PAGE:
According to a recent piece in The Guardian, a bill was approved by the House of Representatives that would phase out the use of microbeads in products used within the U.S.
While microbeads have use in scientific contexts, such as breaking open cells for DNA and RNA extraction, they have been pervasively appearing in cosmetics and general consumer products in more recent years:
Microbeads may have significant environmental impact, especially within aquatic systems, as these microplastics may be washed down the drain with regularity. In addition, other small micro plastic particles may be formed from the breakdown of larger plastics introduced into these same environments.
The small size of these particles may parallel that of small microscopic organisms and so may be accidentally ingested by zooplankton, or other creatures that filter feed. See the below video capturing a copepod capturing fluorescently labeled beads with the use of feeding currents:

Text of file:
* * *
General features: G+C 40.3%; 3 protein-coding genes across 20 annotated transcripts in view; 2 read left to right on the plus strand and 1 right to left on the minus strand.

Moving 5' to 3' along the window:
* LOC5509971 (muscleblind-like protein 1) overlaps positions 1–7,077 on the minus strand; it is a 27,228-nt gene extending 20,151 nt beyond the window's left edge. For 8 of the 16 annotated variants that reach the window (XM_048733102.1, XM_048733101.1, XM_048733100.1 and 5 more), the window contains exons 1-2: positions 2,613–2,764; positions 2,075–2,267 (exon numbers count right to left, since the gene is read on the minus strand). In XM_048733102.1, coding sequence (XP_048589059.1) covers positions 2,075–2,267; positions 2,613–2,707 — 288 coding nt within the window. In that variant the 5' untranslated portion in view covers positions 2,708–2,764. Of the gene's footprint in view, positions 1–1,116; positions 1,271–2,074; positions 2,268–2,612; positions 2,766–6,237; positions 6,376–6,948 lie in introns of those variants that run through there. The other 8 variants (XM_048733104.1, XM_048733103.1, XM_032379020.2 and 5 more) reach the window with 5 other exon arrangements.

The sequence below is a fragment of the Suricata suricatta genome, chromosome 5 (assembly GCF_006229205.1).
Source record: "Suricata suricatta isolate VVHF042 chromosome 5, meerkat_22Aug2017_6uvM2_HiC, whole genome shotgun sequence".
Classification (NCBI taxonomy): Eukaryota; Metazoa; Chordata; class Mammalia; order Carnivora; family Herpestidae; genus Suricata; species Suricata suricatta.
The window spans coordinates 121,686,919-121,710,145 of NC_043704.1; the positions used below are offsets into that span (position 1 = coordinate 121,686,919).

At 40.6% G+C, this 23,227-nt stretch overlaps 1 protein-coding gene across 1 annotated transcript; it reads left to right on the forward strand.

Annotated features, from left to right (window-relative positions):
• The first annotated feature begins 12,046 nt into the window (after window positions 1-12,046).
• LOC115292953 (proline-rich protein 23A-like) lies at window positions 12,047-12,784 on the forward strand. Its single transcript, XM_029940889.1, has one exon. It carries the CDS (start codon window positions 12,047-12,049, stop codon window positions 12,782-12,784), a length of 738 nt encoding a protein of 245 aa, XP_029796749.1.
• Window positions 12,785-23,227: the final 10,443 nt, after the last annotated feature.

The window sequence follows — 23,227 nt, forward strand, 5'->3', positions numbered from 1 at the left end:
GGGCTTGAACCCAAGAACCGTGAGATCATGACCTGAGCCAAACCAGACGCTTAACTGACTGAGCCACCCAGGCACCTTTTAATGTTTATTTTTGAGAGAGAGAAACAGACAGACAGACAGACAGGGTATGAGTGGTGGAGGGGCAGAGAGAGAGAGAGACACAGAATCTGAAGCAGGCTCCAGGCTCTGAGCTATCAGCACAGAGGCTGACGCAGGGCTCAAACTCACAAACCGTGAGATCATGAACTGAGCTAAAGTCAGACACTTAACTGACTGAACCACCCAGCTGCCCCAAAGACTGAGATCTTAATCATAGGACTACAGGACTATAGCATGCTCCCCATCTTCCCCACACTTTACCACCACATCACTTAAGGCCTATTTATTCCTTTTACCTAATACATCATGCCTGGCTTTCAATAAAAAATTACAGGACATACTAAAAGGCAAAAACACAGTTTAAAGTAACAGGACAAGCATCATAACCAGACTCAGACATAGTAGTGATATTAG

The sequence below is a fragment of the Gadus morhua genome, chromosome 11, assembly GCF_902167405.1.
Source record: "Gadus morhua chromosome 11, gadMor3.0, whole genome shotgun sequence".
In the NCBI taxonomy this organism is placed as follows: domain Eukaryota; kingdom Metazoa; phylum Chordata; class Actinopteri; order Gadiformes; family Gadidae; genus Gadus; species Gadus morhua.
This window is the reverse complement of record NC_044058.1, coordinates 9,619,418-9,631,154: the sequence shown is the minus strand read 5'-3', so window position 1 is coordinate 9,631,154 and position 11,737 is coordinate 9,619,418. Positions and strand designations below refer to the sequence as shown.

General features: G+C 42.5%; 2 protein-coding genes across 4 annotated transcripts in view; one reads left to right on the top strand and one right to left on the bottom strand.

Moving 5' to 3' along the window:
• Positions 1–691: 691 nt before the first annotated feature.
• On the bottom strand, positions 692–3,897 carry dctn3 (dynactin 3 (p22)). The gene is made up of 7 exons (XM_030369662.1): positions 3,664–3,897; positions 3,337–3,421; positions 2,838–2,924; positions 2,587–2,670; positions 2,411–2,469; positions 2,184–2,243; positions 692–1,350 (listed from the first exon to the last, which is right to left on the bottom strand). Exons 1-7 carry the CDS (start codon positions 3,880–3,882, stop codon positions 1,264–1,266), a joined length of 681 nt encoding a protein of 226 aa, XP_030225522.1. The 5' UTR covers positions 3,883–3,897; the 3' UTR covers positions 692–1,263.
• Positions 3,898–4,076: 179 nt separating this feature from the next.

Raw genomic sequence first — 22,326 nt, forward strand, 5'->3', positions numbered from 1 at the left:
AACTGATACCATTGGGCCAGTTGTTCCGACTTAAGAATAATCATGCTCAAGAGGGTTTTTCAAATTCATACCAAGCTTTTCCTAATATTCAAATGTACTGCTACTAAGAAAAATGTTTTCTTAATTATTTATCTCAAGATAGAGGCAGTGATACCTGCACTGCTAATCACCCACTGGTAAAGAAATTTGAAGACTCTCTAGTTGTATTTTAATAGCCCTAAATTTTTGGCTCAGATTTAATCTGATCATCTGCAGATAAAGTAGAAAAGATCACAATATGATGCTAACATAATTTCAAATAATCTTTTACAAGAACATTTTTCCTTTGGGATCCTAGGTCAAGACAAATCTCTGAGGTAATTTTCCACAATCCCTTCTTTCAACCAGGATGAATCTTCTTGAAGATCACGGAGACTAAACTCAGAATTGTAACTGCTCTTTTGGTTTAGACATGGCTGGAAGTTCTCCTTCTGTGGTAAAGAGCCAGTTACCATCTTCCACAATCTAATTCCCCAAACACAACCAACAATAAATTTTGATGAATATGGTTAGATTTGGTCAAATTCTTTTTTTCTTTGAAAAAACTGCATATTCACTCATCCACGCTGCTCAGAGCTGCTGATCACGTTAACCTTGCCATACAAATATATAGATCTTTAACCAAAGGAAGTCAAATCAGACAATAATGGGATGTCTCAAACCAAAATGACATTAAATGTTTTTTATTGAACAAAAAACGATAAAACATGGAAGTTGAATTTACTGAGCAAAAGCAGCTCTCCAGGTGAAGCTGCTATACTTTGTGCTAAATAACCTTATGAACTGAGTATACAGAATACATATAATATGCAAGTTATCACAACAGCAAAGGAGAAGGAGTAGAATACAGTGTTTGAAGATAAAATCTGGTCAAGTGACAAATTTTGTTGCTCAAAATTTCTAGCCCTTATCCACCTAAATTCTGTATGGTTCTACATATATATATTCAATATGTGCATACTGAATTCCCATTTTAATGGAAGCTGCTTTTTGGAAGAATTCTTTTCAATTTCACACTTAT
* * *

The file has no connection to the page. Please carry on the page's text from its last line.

In addition to then biomagnifying up the food chain into other organisms, these fragments have also been shown to both release and absorb pollutants.
So the recent legal action is certainly an exciting victory. See a timeline here of some of the actions that have been leading up the bill.